(4) Therefore, God exists.

  132. #133 craig
    July 29, 2008

    Of course now he can say it was “featured on the most popular science blog!”

  133. #134 CosmicTeapot
    July 29, 2008

    Is that a cross headed screw print in the heel of the “human” foot?

  134. #135 Jeff
    July 29, 2008

    No one takes pride in their forgeries anymore. It’s sad.

  135. #136 Cheezits
    July 29, 2008

    How is saying the footprints “both look ridiculously fake” different from saying “the eye looks intelligently designed”?

    Well, the first statement is true and the second is bullshit, for one thing. “The eye looks designed” compared to what?

  136. #137 Rev. BigDumbCHimp
    July 29, 2008

    ARGUMENT FROM HAULING ASS
    (1) [Theist creates message board account and logs in.]
    (2) “GOD IS REEL AND ALL YOU HEATHEN ATHEIST INFEDILS WILL BERN IN HELL FORE-EVER MARK MY WERDS!!!!!!!!@#3FD”
    (3) [Theist logs off and never returns.]
    (4) Therefore, God exists.

    Actually Randy comes back, just not usually in the same thread.

    He’s a world class buffoon, but he’s an engineer so he thinks he’s a genius and better suited to comment on Evolution than others…

    Because of this engineering credentials.

    /shrug

  137. #138 True Bob
    July 29, 2008

    Damn you, RBC. Not all of us engineers think we are geniuses (genii?), and we aren’t all nutjobs and wackos. You’ll find nutjob and wacko scientists, too, and plenty who incorrectly believe themselves to be genii.

    True Genius Engineer

  138. #139 John Morales
    July 29, 2008

    Epinephrine @123: I reckon your snark is unwarranted. Sheesh. If he is an expert, not to disclose it would’ve been poor form; besides, he’s obviously not a regular here.

    Just saying.

  139. #140 Rev. BigDumbChimp
    July 29, 2008

    OHHH I know True Bob, it’s just that he thinks because he is an Engineer that he is better suited to see the signs of ID than others.

    It’s not his engineering that makes him an idiot, it is his idiocy that does.

  140. #141 hinschelwood
    July 29, 2008

    #6 Tristan Croll

    Correct me if I’m wrong, but doesn’t limestone typically form under rather a large quantity of water?

    Quite. But that’s just the clinching proof, don’t you see? There’s a lot of water after 40 days of rain. QED.

  141. #142 Iain Walker
    July 29, 2008

    ProudTheist (Comment #70):

    Even Einstein said that science is blind without religion.

    No, he didn’t:

    “Science without religion is lame, religion without science is blind.”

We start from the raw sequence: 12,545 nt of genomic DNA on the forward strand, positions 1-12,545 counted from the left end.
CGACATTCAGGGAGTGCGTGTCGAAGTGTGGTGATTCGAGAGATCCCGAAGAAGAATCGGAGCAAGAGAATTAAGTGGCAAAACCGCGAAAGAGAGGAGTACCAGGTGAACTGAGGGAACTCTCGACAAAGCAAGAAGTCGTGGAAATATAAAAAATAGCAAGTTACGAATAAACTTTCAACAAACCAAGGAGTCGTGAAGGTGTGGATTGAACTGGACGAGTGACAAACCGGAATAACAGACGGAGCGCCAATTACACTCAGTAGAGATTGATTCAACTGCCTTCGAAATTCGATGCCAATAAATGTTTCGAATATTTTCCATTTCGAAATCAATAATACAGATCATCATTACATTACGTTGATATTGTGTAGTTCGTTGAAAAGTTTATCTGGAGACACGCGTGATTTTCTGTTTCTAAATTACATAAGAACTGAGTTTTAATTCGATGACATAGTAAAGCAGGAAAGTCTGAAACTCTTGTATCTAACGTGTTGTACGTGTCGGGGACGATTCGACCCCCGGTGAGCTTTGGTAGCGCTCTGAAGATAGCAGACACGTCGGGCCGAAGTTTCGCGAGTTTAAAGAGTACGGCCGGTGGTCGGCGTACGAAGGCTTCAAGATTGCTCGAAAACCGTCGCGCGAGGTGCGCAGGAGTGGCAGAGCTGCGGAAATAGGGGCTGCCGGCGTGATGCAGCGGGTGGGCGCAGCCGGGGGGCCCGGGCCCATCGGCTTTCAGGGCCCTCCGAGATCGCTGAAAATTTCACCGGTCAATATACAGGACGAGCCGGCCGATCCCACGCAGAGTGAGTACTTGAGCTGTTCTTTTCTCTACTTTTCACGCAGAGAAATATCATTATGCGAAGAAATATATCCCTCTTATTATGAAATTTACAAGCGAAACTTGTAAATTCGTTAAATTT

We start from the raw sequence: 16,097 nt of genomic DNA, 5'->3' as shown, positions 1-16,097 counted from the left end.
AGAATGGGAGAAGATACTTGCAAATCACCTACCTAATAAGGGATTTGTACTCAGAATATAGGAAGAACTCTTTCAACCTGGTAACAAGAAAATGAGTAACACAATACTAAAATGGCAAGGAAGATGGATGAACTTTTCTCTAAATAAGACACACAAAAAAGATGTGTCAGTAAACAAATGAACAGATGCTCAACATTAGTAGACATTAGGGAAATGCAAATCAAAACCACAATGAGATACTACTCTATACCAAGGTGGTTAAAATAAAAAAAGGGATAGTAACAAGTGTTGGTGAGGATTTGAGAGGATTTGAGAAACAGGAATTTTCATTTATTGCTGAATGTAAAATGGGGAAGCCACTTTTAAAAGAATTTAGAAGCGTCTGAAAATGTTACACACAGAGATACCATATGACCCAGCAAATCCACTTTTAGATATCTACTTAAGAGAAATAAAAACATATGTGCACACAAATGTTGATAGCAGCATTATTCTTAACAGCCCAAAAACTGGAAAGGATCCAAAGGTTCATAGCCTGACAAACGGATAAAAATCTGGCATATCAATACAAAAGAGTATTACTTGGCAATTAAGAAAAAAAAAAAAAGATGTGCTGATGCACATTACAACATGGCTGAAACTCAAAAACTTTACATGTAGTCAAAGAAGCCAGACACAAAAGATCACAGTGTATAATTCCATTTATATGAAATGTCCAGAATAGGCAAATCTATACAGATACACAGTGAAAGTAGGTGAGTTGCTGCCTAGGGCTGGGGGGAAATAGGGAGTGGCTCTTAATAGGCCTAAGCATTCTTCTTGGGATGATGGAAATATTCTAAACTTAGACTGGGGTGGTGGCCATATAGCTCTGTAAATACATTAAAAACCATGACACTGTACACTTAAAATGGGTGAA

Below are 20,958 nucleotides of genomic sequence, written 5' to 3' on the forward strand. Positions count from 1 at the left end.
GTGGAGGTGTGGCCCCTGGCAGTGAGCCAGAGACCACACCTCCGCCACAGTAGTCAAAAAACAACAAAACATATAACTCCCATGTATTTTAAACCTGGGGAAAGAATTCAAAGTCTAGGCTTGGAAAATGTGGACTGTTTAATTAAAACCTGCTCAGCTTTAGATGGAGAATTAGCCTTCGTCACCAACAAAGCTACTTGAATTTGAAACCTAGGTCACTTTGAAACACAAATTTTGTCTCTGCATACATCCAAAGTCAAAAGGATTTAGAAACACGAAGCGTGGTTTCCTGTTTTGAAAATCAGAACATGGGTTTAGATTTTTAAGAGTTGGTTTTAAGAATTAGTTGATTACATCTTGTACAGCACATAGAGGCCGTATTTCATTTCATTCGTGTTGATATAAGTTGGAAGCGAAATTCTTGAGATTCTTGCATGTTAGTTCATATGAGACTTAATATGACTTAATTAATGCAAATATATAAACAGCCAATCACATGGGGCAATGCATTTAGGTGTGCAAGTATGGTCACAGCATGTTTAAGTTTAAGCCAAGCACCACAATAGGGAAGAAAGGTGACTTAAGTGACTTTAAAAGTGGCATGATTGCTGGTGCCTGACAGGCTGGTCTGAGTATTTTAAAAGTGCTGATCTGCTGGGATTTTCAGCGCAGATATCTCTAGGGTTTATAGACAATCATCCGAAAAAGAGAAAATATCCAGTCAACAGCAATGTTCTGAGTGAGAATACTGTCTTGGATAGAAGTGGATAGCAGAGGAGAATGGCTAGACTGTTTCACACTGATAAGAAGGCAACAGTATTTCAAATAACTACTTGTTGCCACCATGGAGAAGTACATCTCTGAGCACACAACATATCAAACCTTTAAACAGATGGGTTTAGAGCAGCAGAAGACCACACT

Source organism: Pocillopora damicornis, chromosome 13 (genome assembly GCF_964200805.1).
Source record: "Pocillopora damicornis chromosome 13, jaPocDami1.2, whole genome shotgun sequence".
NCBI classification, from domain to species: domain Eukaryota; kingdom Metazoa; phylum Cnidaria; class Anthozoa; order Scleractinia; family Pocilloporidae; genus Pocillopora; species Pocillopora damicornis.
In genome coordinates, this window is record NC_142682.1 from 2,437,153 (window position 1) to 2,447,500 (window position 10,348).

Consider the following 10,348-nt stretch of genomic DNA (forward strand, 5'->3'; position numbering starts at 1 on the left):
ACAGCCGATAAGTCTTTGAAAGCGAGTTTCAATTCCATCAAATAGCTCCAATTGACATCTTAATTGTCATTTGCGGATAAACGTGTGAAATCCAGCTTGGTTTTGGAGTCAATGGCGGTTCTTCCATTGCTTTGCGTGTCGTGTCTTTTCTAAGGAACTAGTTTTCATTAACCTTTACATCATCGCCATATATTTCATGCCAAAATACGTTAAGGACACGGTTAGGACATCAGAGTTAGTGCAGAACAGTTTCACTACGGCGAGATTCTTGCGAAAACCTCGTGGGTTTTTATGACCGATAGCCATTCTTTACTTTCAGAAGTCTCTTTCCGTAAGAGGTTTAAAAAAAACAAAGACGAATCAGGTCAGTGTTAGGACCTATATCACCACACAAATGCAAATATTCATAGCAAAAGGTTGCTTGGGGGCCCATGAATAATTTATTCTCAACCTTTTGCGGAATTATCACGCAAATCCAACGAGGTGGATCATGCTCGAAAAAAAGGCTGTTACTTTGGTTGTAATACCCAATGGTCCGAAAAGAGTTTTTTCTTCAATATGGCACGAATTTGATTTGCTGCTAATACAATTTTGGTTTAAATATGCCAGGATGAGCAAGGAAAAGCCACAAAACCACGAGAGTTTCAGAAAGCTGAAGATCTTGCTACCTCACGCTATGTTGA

Albert Einstein, from “Science, Philosophy and Religion: A Symposium”, 1941

    And given Einstein’s non-theistic view of religion, one could probably substitute “a sense of wonder coupled with moral responsibility” for “religion” in the quotation and still retain the intended meaning.

    Furthermore, that sense of wonder and moral responsibility is far from being unique to religion (Dawkins actually being quite a good example of someone who combines both).

    Yet you fools and the likes of Richard Dawkins use science to preach atheism and hope to convert the world into abandoning faith and embracing science as an alternate to religion.

    Nope, wrong again. At best, science can only replace religion in one particular area – that of explaining the features of the natural world. And since science has proved remarkably successful in this area while religion hasn’t, it would probably be in religion’s best interests to cede the territory (which is something that most non-fundamentalist believers already do).

    neither can fill the role of the other

    True, but there are things other than science that can replace religion in its other roles. Explore questions of meaning and value? We’ve got philosophy, literature and art for that. Bring communities together? Well, religion isn’t the only communal activity that brings people together with a sense of common purpose, either. This isn’t about science vs religion, it’s about the redundancy of religion across the board. Face it, you don’t actually have any unique role or territory to defend.

    abandoning the faith in a higher power and the afterlife will only hold us back

    So, how exactly will taking responsibility for ourselves in this life hold us back? Not seeing the logic here. Please explain.

  142. #143 Ferin
    July 29, 2008

    Wow. You can even see the dremel lines on the edges. Must be from that intelligent designer.

  143. #144 True Bob